Nurse's 'heartbreak' over hospital care as her father dies on Covid ward
- Credit: IAN BURT
The huge pressure being placed on overstretched staff at a hospital coronavirus ward has been highlighted by a nurse who has described the heartbreaking final hours of her father's life.
The nurse, who worked at the Norfolk and Norwich University Hospital (NNUH) for 30 years, asked not to be identified as she is still in the profession, but said she was "appalled" by the conditions on the wards.
The hospital said it was sorry to hear of her concerns. A spokesman said it was under "extreme pressure". There are more than 300 patients being treated at the NNUH and it launched an appeal for staff and volunteers to help it last week.
It said dozens of non-clinical staff had been redeployed to help with mealtimes and hydration of patients on the wards.
It also said 60 new healthcare assistants were joining this week, while 30 military medics are also being brought in to help.
The nurse's father, a 76-year old great-grandad from Norwich, was admitted to the NNUH at the end of December with pneumonia and tested positive for Covid.
She was allowed to spend the last three days of his life in early January visiting him.
“I was appalled by what I saw,” she said. “His water jug was empty, there was dried up food in a tray left on one side which had not been touched.
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“His mouth was so parched he had dried mucus all around his dentures.
“I pulled up the covers and he was soaking wet. What I thought was a coffee spill were urine stains.
“I then asked for help to change him and I noticed he had no bottoms on.
"There was also a bottle of urine left underneath his bed for the whole three days I was there. I asked for it to be removed more than once but it wasn’t.”
She also saw him unshaven for the first time in his life.
“My dad worked as a civil servant for 40 years," she said. "To be left like this at the end of his life is appalling.
“I said to a nurse on the ward, ‘I’m really disappointed, the least you could have done was to make my dad clean and dry’ and she said they were short staffed.”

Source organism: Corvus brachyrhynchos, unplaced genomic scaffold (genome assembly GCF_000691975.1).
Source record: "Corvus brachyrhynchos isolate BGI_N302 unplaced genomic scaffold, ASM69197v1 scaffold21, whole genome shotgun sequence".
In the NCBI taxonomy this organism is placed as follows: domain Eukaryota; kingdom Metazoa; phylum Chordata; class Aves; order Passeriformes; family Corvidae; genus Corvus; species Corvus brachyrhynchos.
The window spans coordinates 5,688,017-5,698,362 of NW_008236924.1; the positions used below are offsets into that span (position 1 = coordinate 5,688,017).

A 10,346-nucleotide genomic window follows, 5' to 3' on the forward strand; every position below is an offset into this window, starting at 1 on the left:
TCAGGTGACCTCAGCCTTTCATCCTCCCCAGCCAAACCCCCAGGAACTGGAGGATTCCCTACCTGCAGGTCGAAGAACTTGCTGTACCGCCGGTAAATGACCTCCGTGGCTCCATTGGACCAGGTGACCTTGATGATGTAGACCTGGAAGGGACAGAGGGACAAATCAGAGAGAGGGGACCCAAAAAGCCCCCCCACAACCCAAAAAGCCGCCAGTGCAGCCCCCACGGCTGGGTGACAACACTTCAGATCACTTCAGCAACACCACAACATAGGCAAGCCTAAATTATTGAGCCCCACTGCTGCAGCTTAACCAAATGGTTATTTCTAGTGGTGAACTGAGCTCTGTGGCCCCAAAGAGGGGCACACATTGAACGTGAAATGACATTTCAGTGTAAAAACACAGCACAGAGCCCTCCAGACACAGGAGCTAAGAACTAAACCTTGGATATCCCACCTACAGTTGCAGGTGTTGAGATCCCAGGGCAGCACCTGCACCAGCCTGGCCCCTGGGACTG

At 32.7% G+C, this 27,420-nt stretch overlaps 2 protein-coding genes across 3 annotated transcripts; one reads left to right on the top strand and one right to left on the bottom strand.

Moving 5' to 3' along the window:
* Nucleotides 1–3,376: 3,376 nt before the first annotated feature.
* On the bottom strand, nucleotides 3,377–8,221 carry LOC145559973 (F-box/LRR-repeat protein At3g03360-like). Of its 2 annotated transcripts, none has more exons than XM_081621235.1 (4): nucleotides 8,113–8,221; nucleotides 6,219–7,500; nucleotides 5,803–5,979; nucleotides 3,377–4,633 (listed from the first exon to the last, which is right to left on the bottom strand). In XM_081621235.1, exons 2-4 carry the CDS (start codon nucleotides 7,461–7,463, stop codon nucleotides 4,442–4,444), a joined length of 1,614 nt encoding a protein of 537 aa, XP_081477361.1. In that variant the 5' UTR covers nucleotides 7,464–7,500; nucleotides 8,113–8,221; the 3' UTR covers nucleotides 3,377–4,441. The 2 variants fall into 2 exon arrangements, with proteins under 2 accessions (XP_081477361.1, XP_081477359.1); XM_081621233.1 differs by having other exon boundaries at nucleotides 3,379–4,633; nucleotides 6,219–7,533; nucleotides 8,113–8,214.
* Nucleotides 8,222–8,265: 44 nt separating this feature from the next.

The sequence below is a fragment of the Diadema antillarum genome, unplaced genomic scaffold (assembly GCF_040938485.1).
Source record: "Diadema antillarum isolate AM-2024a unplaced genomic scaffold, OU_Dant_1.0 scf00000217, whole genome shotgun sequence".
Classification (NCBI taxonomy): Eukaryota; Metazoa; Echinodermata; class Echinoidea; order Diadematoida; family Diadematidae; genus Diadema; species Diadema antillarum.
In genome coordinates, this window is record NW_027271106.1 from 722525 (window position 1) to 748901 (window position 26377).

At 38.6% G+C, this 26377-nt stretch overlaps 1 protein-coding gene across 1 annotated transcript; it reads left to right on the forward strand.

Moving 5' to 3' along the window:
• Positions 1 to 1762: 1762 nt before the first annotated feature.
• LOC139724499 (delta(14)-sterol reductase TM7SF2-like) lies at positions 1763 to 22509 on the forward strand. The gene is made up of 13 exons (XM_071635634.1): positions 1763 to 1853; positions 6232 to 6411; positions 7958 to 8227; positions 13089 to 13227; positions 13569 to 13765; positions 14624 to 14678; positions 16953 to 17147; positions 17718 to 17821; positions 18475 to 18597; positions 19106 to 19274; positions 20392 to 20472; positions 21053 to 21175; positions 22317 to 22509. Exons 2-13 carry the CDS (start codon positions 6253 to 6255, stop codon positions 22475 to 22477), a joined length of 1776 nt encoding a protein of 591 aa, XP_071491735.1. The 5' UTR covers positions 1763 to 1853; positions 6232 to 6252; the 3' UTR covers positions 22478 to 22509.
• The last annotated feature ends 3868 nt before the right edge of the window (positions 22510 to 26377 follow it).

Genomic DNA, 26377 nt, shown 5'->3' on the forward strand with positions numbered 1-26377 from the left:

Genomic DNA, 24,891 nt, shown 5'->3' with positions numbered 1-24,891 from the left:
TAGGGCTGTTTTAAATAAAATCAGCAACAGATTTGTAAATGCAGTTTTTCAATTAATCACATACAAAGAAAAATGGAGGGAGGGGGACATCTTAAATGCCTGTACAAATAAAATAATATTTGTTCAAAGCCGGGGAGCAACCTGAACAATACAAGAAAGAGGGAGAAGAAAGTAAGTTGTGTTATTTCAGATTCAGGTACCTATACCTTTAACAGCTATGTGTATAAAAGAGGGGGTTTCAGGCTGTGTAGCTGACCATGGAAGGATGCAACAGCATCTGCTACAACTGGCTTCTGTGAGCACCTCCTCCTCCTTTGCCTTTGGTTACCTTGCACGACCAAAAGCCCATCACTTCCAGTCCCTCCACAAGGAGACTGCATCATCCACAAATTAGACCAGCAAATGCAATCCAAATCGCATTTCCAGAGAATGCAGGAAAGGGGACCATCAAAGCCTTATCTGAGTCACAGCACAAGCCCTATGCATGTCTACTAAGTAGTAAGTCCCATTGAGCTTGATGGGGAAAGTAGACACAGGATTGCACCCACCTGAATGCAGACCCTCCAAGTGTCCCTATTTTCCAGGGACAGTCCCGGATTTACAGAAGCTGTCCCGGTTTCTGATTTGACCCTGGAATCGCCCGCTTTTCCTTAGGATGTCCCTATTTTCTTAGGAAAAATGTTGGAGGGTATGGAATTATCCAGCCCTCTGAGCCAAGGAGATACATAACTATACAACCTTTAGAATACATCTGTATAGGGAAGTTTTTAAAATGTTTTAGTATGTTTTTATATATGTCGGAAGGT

After that first visit she returned every day to look after her dad, until he died three days later.
She spoke out after a senior staff member at the NNUH told this newspaper last week that some patients were not being discovered dead in bays until the following morning because nurses had up to 18 patients to look after on some night shifts.
She also said the six-bay ward offered no privacy in death.
“The man opposite dad died the day before him. I told a nurse and it took more than 45 minutes for them to come in and see him.
“My heart breaks for these people.”
Her dad was 76 and shielded in the first lockdown, but she said this time around he wanted to keep his independence by driving his car for a weekly shopping trip, as he could not face being in the house all week.
“He was a very proud man," she said.
The NNUH's chief nurse, Professor Nancy Fontaine, said: “We take feedback about patients’ care and experience extremely seriously and we are very sorry to hear of this family’s concerns.
"We would urge them to get in touch so we can answer their questions and concerns directly.”
The latest figures show almost 350 Covid patients being treated at the NNUH, including 33 in intensive care. Last week 90pc of its beds were full.
Norwich South MP Clive Lewis said: "I feel so sorry for the wonderful staff at our NNUH and everyone in health and social care in our city. They are at the sharp end of what has become a quite terrifying local healthcare crisis."
He has written to the health secretary Matt Hancock asking for urgent measures to help the hospital.
A message to staff from the hospital's leadership last week said they should be proud of their work.
"We want to thank each and every one of you from the bottom of our hearts for what you’re doing, day in and day out – you are all truly amazing.
"As a leadership team, we’re doing everything we can to support you too and will continue to do so over the coming weeks."
It added: "Times are hard now but there is hope and there is light at the end of the tunnel. Our vaccination programme is going brilliantly."
The hospital has successfully treated more than 900 people for coronavirus, while 324 have died since the outbreak began.